Monday, July 6, 2009

Gold: still more downside ahead

Gold is frequently being sold as outperforming during both, inflationary as well as deflationary periods. So irrespective of where we are headed, gold will be doing well. Additionally, it is being stated that while gold has maintained its purchasing power in real terms over long periods of time, paper money has not. The USD for example has lost approx. 95% of its purchasing power over the last 100years. I am not denying any of these statements. However, I think that this is not all there is and I remain unconvinced in the gold story.
1) Inflation targetting central banks nowadays have an explicit or implicit inflation target which is usually close to 2%. At 2%, money loses 50% of its purchasing power every 35 years. This is planned and generally accepted (furthermore, it is also known). More importantly, it is also incorporated into prices (most notably inflation expectations and therefore yields).
2) Additionally, I am not forced to hold my money in cash, in fact, most people hold only a very small part of their wealth in cash and invest most of their wealth in one form or another. On these investments you earn a yield. Even with short-dated US government bonds you have earned a substantial positive return over the past 100 years. On the other side, gold as an investment does not pay any coupon or dividends, the change in the price of gold is already your total return. Therefore, if people compare the change in the price of gold (a total return) with the change in the purchasing power of cash (without compounding via the help of a short-term interest rate), then the comparison is not done on equal grounds. This is especially relevant if done for longer horizons.
3) The volatility in the price of gold is very substantial: Gold reached a high in the early 1980s and it took approx. 25 years before this price was reached again in nominal terms. However, in real terms, the current price is still far off the levels reached almost 30 years ago.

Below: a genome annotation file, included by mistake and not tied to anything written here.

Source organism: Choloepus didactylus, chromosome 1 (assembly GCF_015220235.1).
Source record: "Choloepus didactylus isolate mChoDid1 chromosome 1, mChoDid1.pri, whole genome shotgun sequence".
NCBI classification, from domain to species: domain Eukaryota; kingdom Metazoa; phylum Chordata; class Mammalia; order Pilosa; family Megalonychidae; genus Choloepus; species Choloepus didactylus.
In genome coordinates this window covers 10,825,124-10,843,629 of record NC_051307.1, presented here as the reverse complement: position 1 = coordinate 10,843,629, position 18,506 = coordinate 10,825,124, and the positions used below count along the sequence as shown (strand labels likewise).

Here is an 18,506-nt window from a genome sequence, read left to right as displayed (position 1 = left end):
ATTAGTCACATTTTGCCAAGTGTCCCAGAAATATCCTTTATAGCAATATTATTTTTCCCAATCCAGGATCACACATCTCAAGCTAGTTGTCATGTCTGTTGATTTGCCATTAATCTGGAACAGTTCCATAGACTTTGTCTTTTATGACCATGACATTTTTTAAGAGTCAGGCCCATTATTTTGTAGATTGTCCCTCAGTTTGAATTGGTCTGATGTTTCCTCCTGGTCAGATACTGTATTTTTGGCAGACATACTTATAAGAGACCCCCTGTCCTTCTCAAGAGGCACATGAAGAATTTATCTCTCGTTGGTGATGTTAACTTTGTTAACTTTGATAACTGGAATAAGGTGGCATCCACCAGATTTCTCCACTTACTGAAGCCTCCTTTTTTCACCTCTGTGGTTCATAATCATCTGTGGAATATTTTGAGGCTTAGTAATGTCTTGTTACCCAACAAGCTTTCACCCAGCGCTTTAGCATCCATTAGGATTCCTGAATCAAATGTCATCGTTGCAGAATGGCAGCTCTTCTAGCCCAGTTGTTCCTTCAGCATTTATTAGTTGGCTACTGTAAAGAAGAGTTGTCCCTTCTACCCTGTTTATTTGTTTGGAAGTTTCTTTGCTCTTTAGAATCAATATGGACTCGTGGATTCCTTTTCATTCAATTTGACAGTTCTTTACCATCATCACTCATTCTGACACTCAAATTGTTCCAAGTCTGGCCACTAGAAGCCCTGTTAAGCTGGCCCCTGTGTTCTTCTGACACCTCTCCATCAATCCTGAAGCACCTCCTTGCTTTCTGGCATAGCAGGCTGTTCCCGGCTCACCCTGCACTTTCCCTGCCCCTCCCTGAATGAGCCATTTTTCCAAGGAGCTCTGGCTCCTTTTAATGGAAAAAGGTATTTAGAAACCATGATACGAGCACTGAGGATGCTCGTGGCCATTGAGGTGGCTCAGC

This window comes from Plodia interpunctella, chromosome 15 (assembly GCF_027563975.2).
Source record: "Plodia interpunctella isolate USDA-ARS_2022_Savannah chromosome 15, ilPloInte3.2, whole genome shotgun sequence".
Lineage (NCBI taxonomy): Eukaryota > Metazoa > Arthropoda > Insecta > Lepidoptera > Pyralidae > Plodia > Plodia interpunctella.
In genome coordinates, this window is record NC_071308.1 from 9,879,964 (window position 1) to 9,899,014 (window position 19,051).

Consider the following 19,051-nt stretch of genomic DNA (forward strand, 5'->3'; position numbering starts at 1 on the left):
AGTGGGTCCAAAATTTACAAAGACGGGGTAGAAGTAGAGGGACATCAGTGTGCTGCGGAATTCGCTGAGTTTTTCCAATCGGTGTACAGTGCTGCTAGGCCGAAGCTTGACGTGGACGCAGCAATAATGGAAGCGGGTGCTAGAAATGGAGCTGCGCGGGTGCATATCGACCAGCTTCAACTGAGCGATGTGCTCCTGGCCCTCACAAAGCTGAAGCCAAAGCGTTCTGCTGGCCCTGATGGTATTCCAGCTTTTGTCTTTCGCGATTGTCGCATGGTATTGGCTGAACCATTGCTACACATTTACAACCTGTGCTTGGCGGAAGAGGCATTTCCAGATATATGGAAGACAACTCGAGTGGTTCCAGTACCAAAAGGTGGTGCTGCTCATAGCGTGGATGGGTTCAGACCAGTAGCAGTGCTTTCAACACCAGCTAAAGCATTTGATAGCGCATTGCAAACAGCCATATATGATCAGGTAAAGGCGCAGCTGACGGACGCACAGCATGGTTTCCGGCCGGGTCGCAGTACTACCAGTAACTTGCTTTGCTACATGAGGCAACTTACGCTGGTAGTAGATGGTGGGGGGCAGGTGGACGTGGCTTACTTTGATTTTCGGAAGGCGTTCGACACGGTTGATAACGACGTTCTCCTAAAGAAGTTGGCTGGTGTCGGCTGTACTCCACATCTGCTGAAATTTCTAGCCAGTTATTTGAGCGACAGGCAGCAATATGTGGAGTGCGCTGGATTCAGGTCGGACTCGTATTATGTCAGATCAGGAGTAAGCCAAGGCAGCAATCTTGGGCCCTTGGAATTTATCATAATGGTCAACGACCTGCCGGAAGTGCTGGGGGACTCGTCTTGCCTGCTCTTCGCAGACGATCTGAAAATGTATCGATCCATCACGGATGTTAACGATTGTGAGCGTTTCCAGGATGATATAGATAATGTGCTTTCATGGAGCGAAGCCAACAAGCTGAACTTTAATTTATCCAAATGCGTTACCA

4) End demand for gold is falling. Gold is also used as a durable consumer good (in the form of jewelry) and is used in medicine/electronics. However, amid the drop in GDP growth across the globe, demand for such usages are falling.

I personally think that across the large majority of countries in the so-called 'developed' economies, a scenario of currency crisis/sovereign default can be averted. Furthermore, as stated frequently, I am not a believer that high inflation rates are around the corner. Rather nominal GDP growth will be low for a multi-year period. Low nominal growth without wars/currency debasements is exactly NOT the environment where gold is likely to do well. Having a small share of ones wealth invested in Gold as an insurance makes sense from an asset allocation perspective, however, I continue to see more performance potential for government and high grade corporate bonds in the major currencies than for gold (be it in USD or EUR). As inflation fears are currently easing, I expect gold to fall further over the summer.

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